Yesterday. I just moved into my new flat in Cathays. It’s the first flat that I’ll ever share with my wife but we shan’t be living in it until the wedding is over because we’re Christians. That’s July 24th, 2010 (tomorrow). Nearly 3 years since I met her.
I guess those two things are the most important circumstances for our marriage. Christian and Cardiff. Had one of those not happened, we’d never have met.
“We’re going to be late, Marc,” she had said, “Have you got money?”
“Ei. Don’t worry. The later we get there, less chance we’ll have to pay,” I told her, “Shouldn’t have to pay to dance at a ceilidh anyhow.”
I turned Two Gallants off on my speakers, or possibly it was Bob Dylan, I don’t remember now. Plan had been to head on over to the Christian Union ceilidh that we had organised for Fresher’s Week in my second year of university and dance a bit, goof off and then go home. I was treasurer of Cardiff Uni Christian Union, which was basically a joke because I cannot add up. In fact, while clearing out my desk drawers, months after finishing in this position, I found £300 of CU money, which I had already explained away in the accounts.
Music over, lights out, door closed, lock done, we made our way from 26 Richards Street over to St. Marks out on North Road, by the Gabalfa Flyover. Never went before, never been since. Things had begun to jar with the old girlfriend, but now we were walking hand in hand to St. Marks, totally unaware of what would ensue or rather what wouldn’t follow.
We arrived and jumped in through the side door so that we didn’t have to pay – against my principles, paying to dance to folk music – and said, ‘hello’ to all of the faces we recognised. Hundreds of bright young faces filled the forward glance around the room. Dancing in time, seeming to be swaying eternally and jigging to the beat of a band of musicians vastly unexperienced. The caller called something furious. Six steps this way, eight over there, switch partners etc, etc. By day, he was a theology student.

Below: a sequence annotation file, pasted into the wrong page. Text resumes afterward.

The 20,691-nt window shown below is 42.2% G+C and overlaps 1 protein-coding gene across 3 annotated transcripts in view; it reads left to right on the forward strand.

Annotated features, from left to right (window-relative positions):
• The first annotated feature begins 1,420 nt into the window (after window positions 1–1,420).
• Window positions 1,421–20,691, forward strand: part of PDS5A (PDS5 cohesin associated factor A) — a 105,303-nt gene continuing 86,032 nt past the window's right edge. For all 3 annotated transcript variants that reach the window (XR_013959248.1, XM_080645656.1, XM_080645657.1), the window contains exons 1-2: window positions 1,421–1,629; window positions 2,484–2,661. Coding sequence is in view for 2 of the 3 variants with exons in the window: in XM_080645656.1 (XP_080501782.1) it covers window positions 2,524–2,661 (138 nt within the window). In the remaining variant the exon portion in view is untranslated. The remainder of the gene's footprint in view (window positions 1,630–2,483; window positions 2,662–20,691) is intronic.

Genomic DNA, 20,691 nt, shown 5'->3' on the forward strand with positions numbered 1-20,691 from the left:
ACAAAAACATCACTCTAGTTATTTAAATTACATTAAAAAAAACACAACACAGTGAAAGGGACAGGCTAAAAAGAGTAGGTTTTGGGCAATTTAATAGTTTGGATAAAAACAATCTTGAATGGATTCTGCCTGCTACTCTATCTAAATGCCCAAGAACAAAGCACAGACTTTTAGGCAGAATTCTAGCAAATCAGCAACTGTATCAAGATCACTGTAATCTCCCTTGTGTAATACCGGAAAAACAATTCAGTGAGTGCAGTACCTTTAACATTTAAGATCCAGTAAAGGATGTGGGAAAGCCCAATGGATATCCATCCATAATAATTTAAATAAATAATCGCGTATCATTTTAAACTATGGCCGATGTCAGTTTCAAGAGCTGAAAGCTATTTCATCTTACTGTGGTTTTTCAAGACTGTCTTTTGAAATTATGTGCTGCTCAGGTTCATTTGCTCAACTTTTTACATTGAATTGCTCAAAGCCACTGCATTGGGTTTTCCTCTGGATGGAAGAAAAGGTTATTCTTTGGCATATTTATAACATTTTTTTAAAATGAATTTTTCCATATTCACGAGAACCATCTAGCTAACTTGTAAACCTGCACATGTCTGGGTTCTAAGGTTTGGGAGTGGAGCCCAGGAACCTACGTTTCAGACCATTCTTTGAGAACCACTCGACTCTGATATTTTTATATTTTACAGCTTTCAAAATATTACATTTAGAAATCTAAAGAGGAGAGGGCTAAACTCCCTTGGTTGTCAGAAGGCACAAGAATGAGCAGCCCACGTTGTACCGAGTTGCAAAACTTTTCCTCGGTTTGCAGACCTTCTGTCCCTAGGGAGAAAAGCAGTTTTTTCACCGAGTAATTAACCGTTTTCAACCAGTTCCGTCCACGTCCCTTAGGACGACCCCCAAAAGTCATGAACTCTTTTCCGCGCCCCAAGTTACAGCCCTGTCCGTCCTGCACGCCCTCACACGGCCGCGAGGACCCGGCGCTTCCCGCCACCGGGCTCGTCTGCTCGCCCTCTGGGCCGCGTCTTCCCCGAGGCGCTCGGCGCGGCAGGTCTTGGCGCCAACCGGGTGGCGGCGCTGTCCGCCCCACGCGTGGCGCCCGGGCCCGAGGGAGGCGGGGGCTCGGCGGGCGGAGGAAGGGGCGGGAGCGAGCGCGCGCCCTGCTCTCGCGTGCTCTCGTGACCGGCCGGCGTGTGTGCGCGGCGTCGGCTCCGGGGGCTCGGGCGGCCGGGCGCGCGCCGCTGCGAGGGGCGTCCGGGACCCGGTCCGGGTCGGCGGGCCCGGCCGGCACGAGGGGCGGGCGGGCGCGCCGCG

The dance ended.
“You’ll need to get into pairs,” he screamed, “and once you’re in pairs, get into two sets of pairs.”
She gripped me tight. I let her. I was such an idiot back then. There was a girl with blackish hair falling down her forehead and her boy in the corner. The boy had a broken arm with a green cast on it. The girls hair was flicked to the side and I remember thinking to myself something derogatory about emos. He was a kid I’d said hello to previously as he was studying politics, as had I. We got together in a huddle and did the moves that the caller called.
The basket is infamous in ceilidh. The idea is, the guys put their hands around the girls waists and the girls hold on tight to the boys shoulders while all four in the basket swing around. Eventually, the girls go horizontal under the influence of the momentum or centrifugal force (if this exists in such dances).
We did so.
Swinging round, all four faces fixed upon the fulcrum of all three other faces, and sometimes, if fast enough, ones own face, the girls went levitating and something must have happened.
There was no lightning, neither of us saw a vision nor was there a hand brushed against another. We didn’t even realise that something had happened and went all our separate ways. The old girlfriend and I went to my house, the girl went to hers and the boy to his.
Four months later, I started going to a new church – Glenwood in Llanederyn. I recognised few people. A lot of stuff had happened since September: old girlfriend was gone and a memory. I had been surprised at how quickly she disappeared from memory. But that was the politics of ancient history, taught in the schoolroom of where I was at so that the children of the thence present, wouldn’t repeat the mistakes of their former fathers.
Hannah was there. Mousey emo girl from barn dance now looked a lot different in the light of new possibility. I didn’t remember her. She recalled me though.
Things got started from there. The rest isn’t history, it’s not even the present, it’s the future. I’m 22, in love, she’s 21 and an arts student at UWIC, and in love. We’re almost young but it’s taken us a long time to get so young… and mostly it happened in Cardiff.
Marc Thomas is a 22 year old student. He speaks 3.5 languages and studies Magazine Journalism in Cardiff University. He is the founding editor of Journal of Plastik, an online magazine which promotes creative culture in South Wales through in-depth articles and features. Check it out at http://journalofplastik.com. He can also lick his elbow. He currently lives in Cathays.